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PDT Heads to South Sudan

“to seek opportunities to deliver early peace dividends by utilizing local procurement and otherwise enhancing, to the extent possible, UNMISS’s contribution to the economy;”

This is from the mandate of the United Nation’s Mission in South Sudan, otherwise known as the world’s youngest country. Including local procurement in its mandate is quite new for the UN and a clear indication that the UN is looking for new ways to maximize its impact and give ownership of the development process to those its meant to benefit.

For an organization like PDT, this is extremely exciting. We exist to help international agencies and companies increase their local procurement by providing products and services that encourage and facilitate a buy local approach. We do this because we believe that market development and job creation are one of the essential keys to peace and stability in countries recovering from conflict and disaster.

In a fledgling economy like South Sudan, buying local is not as easy as it sounds.  Along with a number of other barriers, there is often very little information available about the domestic marketplace, including how to find local businesses. Therefore it is easier, and quicker, for organizations and companies to import the goods and services they need rather than buying from a local merchant. This includes everything from office furniture to beverages.

It’s easy to presume that South Sudan is unable to meet the consumption needs of international buyers. Just over half of the population lives below the poverty line. Seventy-eight percent of households depend on farming or livestock for their livelihoods. Only 27 percent of the population over 15 is literate. The country ranks sixth highest in infant mortality rate. And just 1 percent of households have a bank account.

Surely there is a lot of work to be done in South Sudan. But like every other country, it is full of talented and smart people who, with some support and opportunities, can take a greater role in the development process – and ultimately the future of their country. This also requires a commitment from the international community to think about what’s important over the long-term, not just what needs to be accomplished today. We think it’s amazing that the UN has taken steps to acknowledge this by including local procurement in its mandate, especially because research has shown that the UN’s economic impact in developing countries is enormous. We hope other organizations will climb on board the local procurement train.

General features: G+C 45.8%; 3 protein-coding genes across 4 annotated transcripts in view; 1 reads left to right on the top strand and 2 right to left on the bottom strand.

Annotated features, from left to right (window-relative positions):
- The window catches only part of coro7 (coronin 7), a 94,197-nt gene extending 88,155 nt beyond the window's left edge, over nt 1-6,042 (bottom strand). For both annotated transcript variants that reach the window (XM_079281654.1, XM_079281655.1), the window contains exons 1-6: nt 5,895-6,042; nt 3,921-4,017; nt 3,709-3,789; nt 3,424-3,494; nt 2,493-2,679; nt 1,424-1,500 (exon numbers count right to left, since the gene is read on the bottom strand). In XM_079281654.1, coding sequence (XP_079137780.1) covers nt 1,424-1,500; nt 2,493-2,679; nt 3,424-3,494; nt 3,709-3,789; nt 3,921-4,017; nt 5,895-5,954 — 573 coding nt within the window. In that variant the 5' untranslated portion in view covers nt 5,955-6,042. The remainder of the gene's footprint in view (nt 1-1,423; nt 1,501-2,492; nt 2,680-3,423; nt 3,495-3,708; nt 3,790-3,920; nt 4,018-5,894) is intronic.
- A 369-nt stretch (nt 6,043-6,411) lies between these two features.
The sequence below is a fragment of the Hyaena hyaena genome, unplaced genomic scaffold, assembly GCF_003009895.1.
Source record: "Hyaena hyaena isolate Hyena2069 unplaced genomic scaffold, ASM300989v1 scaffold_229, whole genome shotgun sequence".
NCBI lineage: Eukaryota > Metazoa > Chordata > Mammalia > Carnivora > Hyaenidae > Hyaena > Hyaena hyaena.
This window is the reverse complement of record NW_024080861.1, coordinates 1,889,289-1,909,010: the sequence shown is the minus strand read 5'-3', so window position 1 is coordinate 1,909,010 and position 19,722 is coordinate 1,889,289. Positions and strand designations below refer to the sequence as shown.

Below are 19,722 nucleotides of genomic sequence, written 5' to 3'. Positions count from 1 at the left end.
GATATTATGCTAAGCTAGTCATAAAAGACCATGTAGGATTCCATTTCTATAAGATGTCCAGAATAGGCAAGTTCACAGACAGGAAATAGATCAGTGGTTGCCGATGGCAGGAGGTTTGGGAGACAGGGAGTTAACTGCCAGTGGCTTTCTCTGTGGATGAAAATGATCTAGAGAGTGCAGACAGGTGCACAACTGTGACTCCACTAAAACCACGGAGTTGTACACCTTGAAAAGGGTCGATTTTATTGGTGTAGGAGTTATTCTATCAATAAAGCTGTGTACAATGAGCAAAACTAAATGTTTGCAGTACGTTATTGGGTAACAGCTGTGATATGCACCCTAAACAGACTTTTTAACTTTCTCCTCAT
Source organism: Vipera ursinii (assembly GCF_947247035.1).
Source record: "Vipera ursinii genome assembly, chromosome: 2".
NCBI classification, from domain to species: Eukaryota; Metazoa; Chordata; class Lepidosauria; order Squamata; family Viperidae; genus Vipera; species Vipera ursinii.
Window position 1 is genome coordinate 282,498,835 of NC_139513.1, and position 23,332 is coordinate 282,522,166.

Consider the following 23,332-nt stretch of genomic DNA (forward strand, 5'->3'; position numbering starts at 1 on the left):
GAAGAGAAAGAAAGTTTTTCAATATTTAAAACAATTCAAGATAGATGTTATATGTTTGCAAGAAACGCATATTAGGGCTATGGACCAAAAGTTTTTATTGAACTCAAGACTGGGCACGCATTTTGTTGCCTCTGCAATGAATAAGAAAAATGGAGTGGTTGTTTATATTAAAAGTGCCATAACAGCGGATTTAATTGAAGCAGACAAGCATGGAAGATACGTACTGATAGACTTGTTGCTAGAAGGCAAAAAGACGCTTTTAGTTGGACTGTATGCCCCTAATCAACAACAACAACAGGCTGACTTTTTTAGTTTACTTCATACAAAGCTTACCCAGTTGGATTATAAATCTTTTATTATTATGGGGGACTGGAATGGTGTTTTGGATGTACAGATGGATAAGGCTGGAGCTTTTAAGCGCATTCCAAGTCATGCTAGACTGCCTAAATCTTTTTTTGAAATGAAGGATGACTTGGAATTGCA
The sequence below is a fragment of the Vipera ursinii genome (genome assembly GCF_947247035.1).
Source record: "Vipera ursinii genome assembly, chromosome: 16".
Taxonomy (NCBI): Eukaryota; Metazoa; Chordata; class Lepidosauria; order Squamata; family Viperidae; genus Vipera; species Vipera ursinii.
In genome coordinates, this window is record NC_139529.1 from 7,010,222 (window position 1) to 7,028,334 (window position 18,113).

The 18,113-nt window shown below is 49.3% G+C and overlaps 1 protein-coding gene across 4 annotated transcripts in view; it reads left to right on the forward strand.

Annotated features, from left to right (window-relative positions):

PDT is currently on the ground in South Sudan talking with various stakeholders about how to support this effort and move it forward. We’re excited to see what lies ahead for South Sudan and hope that job creation and private sector development will rank high on the list of priorities for both national and international actors.

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1 Comment

  1. […] February 1, 2012 USAID recently announced a new rule that has the potential to radically alter the dynamic of its development projects abroad. The agency is no longer required to purchase goods and services from American companies. It seems the agency is taking a procurement cue from the UN Mission in South Sudan. […]

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